In Part 1 of this series on the impacts of deer overpopulation, we discussed how the loss of large predators and the introduction of non-native fallow deer has resulted in an increase in the number of deer on SḴŦAḴ | Mayne Island, and how all those hungry mouths have a huge impact on the island and its inhabitants. Part 1 focused on biodiversity loss, and how deer impact plant species directly by eating them, and other species indirectly through loss of food and shelter. Here in Part 2, we will explore the ways in which overabundant deer reduce the ability of ecosystems to adapt to change. In Part 3 we will dive into how disruptions in ecosystem function impact our human community.

Fallow deer prevent nearly all plants from growing. Photo taken on SḴŦAḴ | Mayne Island September 2020.

Moving to Survive

All organisms have a range of environmental conditions in which they can survive and reproduce. When conditions become unbearable, it’s time to move. Animal species can walk, fly, or slither to a new home. But what about plants? How do they move when conditions are no longer suitable? Though individual plants cannot move, plant populations are constantly moving to and from different areas in response to changes in their environment. This movement is essential for the continued survival of plant populations and the other organisms in the environment that rely on them for food and shelter.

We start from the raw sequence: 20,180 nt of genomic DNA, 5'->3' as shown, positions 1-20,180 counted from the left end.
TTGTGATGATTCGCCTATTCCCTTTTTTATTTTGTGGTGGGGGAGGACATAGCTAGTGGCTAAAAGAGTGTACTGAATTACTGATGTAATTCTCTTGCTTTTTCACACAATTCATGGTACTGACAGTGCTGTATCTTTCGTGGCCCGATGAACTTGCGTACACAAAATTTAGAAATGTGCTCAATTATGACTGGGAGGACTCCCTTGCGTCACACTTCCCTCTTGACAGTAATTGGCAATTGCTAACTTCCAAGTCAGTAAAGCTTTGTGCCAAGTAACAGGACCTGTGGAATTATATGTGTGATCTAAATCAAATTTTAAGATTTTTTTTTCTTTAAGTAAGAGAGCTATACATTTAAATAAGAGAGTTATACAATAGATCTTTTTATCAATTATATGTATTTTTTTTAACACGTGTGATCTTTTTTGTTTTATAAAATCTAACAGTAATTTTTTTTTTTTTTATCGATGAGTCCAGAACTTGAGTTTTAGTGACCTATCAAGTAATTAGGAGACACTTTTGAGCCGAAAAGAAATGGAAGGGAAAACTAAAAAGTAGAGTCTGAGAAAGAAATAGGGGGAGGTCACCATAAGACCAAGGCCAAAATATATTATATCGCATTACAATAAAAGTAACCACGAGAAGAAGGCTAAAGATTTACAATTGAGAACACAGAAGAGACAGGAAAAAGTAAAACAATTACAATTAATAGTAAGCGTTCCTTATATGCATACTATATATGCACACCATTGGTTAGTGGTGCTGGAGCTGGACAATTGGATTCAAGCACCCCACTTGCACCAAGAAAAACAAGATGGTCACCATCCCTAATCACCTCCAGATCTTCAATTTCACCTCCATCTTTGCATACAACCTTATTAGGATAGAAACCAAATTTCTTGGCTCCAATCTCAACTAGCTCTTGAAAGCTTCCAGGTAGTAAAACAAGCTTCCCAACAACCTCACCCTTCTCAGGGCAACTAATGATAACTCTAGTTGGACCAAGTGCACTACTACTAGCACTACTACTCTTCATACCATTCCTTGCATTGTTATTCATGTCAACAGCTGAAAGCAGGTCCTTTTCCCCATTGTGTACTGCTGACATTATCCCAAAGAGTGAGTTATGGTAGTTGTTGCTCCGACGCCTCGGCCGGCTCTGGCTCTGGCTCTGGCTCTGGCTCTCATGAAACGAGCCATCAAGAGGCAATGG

Plants ”move” through the loss of individuals in one location and the establishment of new individuals in another. For example, following the death of trees due to wind, rot, or fire, the light conditions on the forest floor increase, making that location more suitable for sun-loving species and less suitable for shade-loving species. Seeds from sun loving species will detect the increased light, germinate, and grow. This ability of plants to move into new areas is essential for the survival of plant species and ecosystem function.

How Deer Prevent Plant “Movement”

Under a stable climate, a large area with similar environment will contain plant species that are adapted to a local pattern of natural disturbance. For example, a grassland with frequent low-intensity fires will contain species adapted to fire. In the Coastal Douglas Fir ecosystem where we live, natural disturbances include wind, root-rot, and fire. The plants that live here are adapted to establish in new places following these disturbances. Over time, these small-scale disturbances result in forests that contain a variety of trees of different ages in different stages of growth and decay. This variety in forest structure is a characteristic of mature and old-growth forests that  support a wide range of plants, animals, and ecosystem functions. However, here on SḴŦAḴ | Mayne Island, there are so many deer that the plants that would normally grow in a site following a disturbance get eaten before they can establish a population. This interruption reduces biodiversity and the ability of our local ecosystems to adapt to change.

After only five growing seasons protected from deer browse, understory plants at Hedgerow Farm have noticeably recovered. Photo taken May 31st, 2024.